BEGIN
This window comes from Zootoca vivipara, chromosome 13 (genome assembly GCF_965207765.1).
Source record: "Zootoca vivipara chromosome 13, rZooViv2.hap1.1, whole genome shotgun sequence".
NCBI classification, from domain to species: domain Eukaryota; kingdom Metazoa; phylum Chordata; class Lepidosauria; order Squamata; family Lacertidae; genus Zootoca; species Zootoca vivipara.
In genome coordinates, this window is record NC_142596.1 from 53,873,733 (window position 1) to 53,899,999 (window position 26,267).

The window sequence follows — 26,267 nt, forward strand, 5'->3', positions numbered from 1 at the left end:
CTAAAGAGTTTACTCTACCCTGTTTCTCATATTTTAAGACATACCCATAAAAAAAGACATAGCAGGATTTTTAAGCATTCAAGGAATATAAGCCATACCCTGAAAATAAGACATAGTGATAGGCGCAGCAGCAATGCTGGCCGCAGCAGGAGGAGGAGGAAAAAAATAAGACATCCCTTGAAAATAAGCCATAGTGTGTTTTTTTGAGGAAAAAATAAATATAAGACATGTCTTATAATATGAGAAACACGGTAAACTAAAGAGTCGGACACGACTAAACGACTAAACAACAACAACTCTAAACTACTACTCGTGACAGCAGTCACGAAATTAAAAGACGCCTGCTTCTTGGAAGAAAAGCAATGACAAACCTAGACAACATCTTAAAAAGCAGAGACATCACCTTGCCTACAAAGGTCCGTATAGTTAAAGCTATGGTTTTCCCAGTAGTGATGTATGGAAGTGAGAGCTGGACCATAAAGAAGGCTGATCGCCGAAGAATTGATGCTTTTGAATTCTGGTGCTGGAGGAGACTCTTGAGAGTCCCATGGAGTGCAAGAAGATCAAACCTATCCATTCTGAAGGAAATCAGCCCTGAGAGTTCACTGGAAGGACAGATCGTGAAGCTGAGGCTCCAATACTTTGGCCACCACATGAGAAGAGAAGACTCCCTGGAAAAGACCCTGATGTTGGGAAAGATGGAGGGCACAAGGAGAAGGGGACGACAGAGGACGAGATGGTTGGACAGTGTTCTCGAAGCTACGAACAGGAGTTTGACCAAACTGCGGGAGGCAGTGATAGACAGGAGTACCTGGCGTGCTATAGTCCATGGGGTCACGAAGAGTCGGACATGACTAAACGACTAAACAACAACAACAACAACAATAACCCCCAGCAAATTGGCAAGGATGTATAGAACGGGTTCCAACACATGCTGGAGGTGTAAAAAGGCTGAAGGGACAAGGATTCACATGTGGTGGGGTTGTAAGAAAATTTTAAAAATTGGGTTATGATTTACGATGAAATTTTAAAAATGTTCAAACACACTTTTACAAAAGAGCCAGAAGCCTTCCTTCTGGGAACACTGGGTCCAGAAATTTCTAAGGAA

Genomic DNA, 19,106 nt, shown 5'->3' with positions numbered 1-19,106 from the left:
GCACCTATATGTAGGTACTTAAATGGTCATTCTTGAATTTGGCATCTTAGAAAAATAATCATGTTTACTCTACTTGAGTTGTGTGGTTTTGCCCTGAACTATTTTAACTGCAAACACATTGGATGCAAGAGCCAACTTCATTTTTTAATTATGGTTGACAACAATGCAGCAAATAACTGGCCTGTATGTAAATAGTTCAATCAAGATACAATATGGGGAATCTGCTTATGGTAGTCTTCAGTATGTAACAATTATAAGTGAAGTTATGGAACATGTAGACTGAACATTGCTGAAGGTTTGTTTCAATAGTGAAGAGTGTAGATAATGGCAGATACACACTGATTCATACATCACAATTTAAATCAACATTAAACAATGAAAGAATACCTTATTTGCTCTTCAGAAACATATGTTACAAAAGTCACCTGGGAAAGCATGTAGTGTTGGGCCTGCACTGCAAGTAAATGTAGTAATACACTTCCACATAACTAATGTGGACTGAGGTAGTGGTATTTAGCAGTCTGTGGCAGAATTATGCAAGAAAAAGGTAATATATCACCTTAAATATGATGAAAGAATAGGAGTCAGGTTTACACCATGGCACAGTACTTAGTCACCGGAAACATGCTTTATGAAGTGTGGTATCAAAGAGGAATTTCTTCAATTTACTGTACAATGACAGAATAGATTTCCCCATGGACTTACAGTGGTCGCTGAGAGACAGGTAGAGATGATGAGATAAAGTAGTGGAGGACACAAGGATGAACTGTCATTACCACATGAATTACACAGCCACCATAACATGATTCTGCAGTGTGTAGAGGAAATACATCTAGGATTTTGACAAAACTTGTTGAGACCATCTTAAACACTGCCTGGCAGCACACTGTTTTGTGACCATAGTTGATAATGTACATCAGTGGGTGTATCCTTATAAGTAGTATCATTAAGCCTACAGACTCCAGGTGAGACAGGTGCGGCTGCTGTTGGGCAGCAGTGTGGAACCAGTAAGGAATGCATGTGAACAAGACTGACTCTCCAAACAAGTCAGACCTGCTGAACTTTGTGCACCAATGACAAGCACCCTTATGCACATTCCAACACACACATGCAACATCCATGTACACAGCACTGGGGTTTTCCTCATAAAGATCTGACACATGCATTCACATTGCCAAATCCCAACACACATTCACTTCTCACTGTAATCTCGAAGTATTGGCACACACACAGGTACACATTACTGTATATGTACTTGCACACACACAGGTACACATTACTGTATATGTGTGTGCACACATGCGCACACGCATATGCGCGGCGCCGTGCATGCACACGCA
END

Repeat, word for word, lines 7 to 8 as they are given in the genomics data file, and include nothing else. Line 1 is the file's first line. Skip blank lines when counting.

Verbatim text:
Genomic DNA, 19,106 nt, shown 5'->3' with positions numbered 1-19,106 from the left:
GCACCTATATGTAGGTACTTAAATGGTCATTCTTGAATTTGGCATCTTAGAAAAATAATCATGTTTACTCTACTTGAGTTGTGTGGTTTTGCCCTGAACTATTTTAACTGCAAACACATTGGATGCAAGAGCCAACTTCATTTTTTAATTATGGTTGACAACAATGCAGCAAATAACTGGCCTGTATGTAAATAGTTCAATCAAGATACAATATGGGGAATCTGCTTATGGTAGTCTTCAGTATGTAACAATTATAAGTGAAGTTATGGAACATGTAGACTGAACATTGCTGAAGGTTTGTTTCAATAGTGAAGAGTGTAGATAATGGCAGATACACACTGATTCATACATCACAATTTAAATCAACATTAAACAATGAAAGAATACCTTATTTGCTCTTCAGAAACATATGTTACAAAAGTCACCTGGGAAAGCATGTAGTGTTGGGCCTGCACTGCAAGTAAATGTAGTAATACACTTCCACATAACTAATGTGGACTGAGGTAGTGGTATTTAGCAGTCTGTGGCAGAATTATGCAAGAAAAAGGTAATATATCACCTTAAATATGATGAAAGAATAGGAGTCAGGTTTACACCATGGCACAGTACTTAGTCACCGGAAACATGCTTTATGAAGTGTGGTATCAAAGAGGAATTTCTTCAATTTACTGTACAATGACAGAATAGATTTCCCCATGGACTTACAGTGGTCGCTGAGAGACAGGTAGAGATGATGAGATAAAGTAGTGGAGGACACAAGGATGAACTGTCATTACCACATGAATTACACAGCCACCATAACATGATTCTGCAGTGTGTAGAGGAAATACATCTAGGATTTTGACAAAACTTGTTGAGACCATCTTAAACACTGCCTGGCAGCACACTGTTTTGTGACCATAGTTGATAATGTACATCAGTGGGTGTATCCTTATAAGTAGTATCATTAAGCCTACAGACTCCAGGTGAGACAGGTGCGGCTGCTGTTGGGCAGCAGTGTGGAACCAGTAAGGAATGCATGTGAACAAGACTGACTCTCCAAACAAGTCAGACCTGCTGAACTTTGTGCACCAATGACAAGCACCCTTATGCACATTCCAACACACACATGCAACATCCATGTACACAGCACTGGGGTTTTCCTCATAAAGATCTGACACATGCATTCACATTGCCAAATCCCAACACACATTCACTTCTCACTGTAATCTCGAAGTATTGGCACACACACAGGTACACATTACTGTATATGTACTTGCACACACACAGGTACACATTACTGTATATGTGTGTGCACACATGCGCACACGCATATGCGCGGCGCCGTGCATGCACACGCA